Earth Day Guest Blogger–Kathleen Reilly

two-liter-bottles2Two-liter bottles can be repurposed into handy hydroponics planters.

Excerpt from Planet Earth: 25 Environmental Projects You Can Build Yourself, by Kathleen M. Reilly, Polka Dot Suitcase.

You can grow plants without soil when you create a hydroponics planter. You’ll still need to find some kind of planting medium for this planter, but some scientists grow plants by spraying the nutrients the plants need directly onto the plants’ roots.

Here’s what you’ll need:

Two-liter bottle
Strips of cotton rags or T-shirts
Litmus paper (to measure pH; you can get these at garden, pool, hardware, or pet stores)
Plants: try runners (like from a spider plant) or stem cutting (try something like an ivy plant), or if you want to start from seed, try lettuce or an herb like basil
Planting medium like hay, pebbles, lava rocks, etc. (You can experiment with this—just don’t use soil!)
Hydroponics plant nutrients (available at garden stores)
Aquarium tubing and small air pump or hollow rubber ball (optional)

Cut the two-liter bottle in half, leaving the cap on. In the top half, make a hole or slit big enough for your cloth strip to fit through. Thread the strip through and make sure it’s long enough to have some cloth in the top of the bottle and some resting in the bottom of the bottle.

Fill the bottom half of the bottle with water. Use your litmus paper to test the pH of your water; follow the included instructions on how to test pH. Plants need a pH of between five and seven to grow well. If your water isn’t in this range, add a little squirt of lemon juice to increase the acidity or a sprinkle of baking soda to decrease it. You’ll need around ½ of a lemon for a gallon of water and one teaspoon of baking soda for a gallon of water. When it’s ready, add some plant nutrients to the water (use the instructions on the container to figure out how much you need). Set this aside.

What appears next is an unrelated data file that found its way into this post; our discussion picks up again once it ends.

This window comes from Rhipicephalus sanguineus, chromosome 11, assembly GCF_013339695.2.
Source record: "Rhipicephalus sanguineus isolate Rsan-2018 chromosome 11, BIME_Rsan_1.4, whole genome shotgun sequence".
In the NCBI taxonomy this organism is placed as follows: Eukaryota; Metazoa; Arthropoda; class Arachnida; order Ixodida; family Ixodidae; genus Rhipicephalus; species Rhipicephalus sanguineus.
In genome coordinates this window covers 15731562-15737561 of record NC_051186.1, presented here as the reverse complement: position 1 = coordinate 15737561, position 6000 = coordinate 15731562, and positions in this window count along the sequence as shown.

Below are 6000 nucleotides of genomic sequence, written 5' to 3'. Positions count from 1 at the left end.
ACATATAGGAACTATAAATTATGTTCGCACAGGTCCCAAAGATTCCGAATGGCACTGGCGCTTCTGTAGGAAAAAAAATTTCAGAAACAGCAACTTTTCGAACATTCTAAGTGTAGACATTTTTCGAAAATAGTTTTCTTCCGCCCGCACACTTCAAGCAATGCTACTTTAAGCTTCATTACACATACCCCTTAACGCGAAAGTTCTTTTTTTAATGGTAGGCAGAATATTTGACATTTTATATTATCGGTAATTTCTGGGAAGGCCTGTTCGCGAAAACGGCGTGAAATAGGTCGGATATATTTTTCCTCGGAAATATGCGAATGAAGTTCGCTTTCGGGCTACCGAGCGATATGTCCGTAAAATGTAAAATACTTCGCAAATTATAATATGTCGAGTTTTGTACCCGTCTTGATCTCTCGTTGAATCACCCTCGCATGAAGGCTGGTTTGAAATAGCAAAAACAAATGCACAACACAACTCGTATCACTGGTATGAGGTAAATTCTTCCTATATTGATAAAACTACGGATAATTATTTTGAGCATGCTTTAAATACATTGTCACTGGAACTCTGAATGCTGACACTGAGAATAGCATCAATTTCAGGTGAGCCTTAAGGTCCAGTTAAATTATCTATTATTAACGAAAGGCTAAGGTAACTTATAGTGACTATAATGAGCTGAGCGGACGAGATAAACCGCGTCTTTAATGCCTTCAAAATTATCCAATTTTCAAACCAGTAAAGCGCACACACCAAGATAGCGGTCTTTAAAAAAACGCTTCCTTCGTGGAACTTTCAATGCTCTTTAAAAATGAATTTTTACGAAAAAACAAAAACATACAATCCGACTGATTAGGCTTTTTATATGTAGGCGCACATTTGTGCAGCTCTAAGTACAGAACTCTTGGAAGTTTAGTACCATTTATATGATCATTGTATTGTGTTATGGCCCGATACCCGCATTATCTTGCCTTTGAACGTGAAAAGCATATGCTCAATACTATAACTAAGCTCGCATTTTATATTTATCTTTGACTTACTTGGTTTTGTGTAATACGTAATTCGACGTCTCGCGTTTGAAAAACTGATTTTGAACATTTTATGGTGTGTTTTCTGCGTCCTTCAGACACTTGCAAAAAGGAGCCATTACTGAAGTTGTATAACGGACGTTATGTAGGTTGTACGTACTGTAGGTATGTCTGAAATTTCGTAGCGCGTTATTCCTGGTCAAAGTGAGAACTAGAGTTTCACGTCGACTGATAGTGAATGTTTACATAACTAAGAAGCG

Turn the bottle top upside down (be sure your cotton material—the “wick” is still in place) and fill it with your planting medium. Tuck your plant runner or seeds in the middle of this material. You want to be sure your wick is far enough in both the top and bottom halves to transport water up to the plant.

Set the top half of the bottle onto the bottom half, and check back in a little bit to be sure that the water is, indeed, moving up the wick to the plant. Change the water about once a week.

Once your plant’s roots start getting bigger, you can take the cap off and remove the wick, allowing the roots to reach down into the water themselves. When this happens, you’ll need to oxygenate the water to prevent the roots from getting slimy, so cut a piece of aquarium tubing long enough to run down through the slit into the water. Either use a small air pump (like for a table fountain) or a hollow rubber ball with the tubing poked into it for aeration (you’ll need to “pump” the ball once a day to add oxygen to the water).

Special thanks to Kathleen Reilly for this great way to recycle plastic bottles!


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This was a great article. I’m looking forward to more DIY projects from your site.
Thanks for being earth conscious.

Thanks, JoAnn. I appreciated hearing from you.

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